Monday, January 31, 2011

Day 1, Cycle 2. And oops, a bad hair day

Today I started cycle 2. Got into the infusion center pretty early (7:30) and got my blood work done. CBC results were pretty good:

  • RBC 3.98 (low, but normal is 4.4-6.38 so not terribly low)
  • Hemoglobin 12.6 (low, normal is 14.4 to 18.3 for an adult male my age. As this goes lower, I feel punkier on my workouts)
  • Hematocrit 36.9 (low, normal is 41.1 - 53.2, also another sign for workout punkiness)
  • WBC 6.14 (normal range is 3.83-9.22, still coasting off the Neulasta. Last cycle on day 8 I was down to 1.86, then rocketed up to over 8 in 4 days after the Neulasta injection)
  • Platelets 335 (normal is 164-412) This was down to 74 at the nadir of my chemo so this is another good sign that I recovered well from the last dose.
So in summary, blood chemistry is looking good, lymph nodes are shrinking, all systems go! I had a pretty mad few days of working out. Rode the bike on Thursday and Friday, two bike rides on Saturday (one doing part of Morgul/Bismark by myself, one doing a loop through Marshall and East Boulder with Susan.) Then a run with Susan on Sunday. BTW, details on all my workouts are in a Garmin site here. As an example for those of you too lazy to click through, here is info from my Saturday ride around part of MB in Superior:

So quick summary: I'm feeling pretty normal and I've been able to exercise quite a bit, which really helps me cope with all the chemo. I'm certainly feeling the chemo as my RBC chemistry gets messed up but it's not horrible. I can do stuff, just not at the level I could pre-chemo. And after the workouts my body feels pretty good so I'm pretty confident that I'm not overdoing anything. So, all good stuff on that front.

The only bump in the road is that I'm losing my hair. I've been doing a hair stress test the last week as my hair follicles were hurting which I thought meant that things were probably going on with my hair. Well, on Saturday, the engineer in me decided to do an experiment by pulling on my hair. Which I did. And it came out. Easily. In big clumps. Which  for most people would illicit a giant "OOhhhh! That's gross! And sad! And now I'm going to cry - or barf - or something..." I had a bit of that, but I also had a "Ahhh. This is cool." Kind of like the feeling you get when you pick at a scab or peel off sunburned skin. You kind of know that you shouldn't do it. But in some strange, primate grooming way, it's kind of fun. So I did some sampling around my head, thinking, well I'll just get another buzz cut and all sins will be forgiven.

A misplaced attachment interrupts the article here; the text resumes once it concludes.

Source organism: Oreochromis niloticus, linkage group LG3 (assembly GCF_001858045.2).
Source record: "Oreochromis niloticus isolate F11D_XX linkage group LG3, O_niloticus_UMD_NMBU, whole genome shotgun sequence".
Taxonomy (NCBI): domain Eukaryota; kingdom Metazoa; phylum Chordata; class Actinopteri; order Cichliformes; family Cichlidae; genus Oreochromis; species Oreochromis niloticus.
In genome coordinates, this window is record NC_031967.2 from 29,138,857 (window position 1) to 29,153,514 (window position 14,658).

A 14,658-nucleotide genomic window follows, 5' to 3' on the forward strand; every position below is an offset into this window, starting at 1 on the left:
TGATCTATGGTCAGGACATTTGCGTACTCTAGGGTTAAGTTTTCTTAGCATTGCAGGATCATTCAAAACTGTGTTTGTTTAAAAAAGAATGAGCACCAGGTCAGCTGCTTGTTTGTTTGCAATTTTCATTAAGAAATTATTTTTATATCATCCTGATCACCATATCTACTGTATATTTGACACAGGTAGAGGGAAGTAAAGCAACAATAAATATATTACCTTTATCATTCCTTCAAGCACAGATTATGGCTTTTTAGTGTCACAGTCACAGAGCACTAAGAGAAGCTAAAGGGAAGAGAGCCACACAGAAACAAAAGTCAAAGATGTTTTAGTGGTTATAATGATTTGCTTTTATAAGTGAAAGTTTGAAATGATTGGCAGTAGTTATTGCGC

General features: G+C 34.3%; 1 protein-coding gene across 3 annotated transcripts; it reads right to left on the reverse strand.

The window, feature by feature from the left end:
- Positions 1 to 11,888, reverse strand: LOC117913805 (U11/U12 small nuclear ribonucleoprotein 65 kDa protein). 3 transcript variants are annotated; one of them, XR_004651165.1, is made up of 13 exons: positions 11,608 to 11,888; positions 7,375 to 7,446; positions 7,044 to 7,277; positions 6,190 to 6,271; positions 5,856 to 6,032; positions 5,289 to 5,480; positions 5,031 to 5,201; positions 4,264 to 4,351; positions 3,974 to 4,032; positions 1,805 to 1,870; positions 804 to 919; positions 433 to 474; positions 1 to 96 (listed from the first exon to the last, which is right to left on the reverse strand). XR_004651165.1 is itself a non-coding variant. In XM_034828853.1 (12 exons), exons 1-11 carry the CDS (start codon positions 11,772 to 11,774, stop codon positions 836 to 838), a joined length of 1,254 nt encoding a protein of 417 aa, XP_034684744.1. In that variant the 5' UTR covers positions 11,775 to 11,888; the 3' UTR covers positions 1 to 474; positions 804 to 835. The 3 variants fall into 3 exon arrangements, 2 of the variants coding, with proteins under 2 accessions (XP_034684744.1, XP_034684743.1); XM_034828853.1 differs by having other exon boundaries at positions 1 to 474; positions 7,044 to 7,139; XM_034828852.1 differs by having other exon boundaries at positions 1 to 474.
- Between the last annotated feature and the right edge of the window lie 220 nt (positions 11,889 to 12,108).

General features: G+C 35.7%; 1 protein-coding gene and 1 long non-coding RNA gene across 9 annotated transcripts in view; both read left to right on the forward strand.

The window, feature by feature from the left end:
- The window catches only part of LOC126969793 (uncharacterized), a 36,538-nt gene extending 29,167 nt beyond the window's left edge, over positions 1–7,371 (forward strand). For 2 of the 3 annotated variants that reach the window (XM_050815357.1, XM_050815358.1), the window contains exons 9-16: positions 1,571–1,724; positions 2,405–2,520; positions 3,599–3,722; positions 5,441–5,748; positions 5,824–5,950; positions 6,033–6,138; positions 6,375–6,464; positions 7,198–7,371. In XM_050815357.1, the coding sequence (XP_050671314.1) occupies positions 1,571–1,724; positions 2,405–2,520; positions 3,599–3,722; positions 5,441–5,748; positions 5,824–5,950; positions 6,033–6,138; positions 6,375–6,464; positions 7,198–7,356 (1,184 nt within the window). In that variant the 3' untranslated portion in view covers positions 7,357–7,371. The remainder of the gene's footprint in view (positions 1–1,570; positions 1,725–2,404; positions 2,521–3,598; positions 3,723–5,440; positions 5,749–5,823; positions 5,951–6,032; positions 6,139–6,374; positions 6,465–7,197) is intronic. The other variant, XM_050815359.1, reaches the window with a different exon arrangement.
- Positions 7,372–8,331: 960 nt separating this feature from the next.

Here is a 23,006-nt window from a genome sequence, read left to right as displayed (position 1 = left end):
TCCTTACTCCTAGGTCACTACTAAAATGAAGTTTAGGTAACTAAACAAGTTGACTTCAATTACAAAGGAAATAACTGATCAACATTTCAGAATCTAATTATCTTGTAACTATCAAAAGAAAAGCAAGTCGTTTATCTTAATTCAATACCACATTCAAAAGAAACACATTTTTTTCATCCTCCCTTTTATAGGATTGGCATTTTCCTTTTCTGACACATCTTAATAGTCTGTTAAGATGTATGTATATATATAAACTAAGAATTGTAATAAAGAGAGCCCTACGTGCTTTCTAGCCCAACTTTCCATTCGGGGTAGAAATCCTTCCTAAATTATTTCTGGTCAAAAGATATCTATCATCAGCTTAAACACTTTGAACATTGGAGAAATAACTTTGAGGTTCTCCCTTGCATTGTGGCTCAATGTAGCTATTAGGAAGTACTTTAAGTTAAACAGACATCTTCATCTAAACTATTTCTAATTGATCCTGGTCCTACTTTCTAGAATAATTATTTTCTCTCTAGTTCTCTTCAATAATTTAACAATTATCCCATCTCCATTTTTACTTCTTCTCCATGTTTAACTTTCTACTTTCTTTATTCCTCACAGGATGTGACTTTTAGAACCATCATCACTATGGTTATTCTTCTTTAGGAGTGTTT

Well, not really. Unless you get a real buzz cut, these mistakes in hair grooming are not covered up. In fact, they're made much more visible. So kids, don't try this at home:

So now I have a bald patch on the top of my head. And both sides. And the back (had to stress test all four quadrants to get an accurate sampling!).

And here's a clump of my newly orphaned hair:
Some care givers have to worry about their chemo patients being stuck on the couch all day with no energy. For Susan, it's more about trying to keep track of me and limiting the crazy things I do. Not an easy job, judging from the results on Saturday!

I asked Socrates what he thought. No response - he was too busy sleeping on one of Susan's sweaters. So I upped the game and threw my shorts on him. Nope, still not interested. Cats have got priorities and one of the most important ones is to sleep about 22 hours a day. So I have to respect his focus on keeping to his priorities!

Other good news is that I'm officially on schedule now to get my bone marrow transplant (following high dose chemo therapy). If all goes well over the next three weeks, I'll start the prep work for that in early March, get blasted the week of March 21st and should have a shiny new immune system by the middle of April. We're chatting with the bone marrow transplant coordinator and I'll post more info as we get it.

And oh, yeah. One more comment for Josh. Go Packers! Watched the Donald Driver video from your recent blog post with my son and both LOLed. Extremely cool. Couldn't bring myself to read the link about the kid that died. Still a bit too close to home. Hopefully I'll get my mojo together enough to watch that but not ready for that intensity just yet.

In Boulder it's going to get very cold tonight and tomorrow, so if you're local, keep warm! (And for my peeps in Cleveland, hope the incoming storm doesn't hammer you with too much snow!)

Monday, January 24, 2011

Day 15, cycle one. More good news and crazy bone pain

Howdy, all. Today is day 15 of cycle one and it's been a pretty good day so far. Items of note: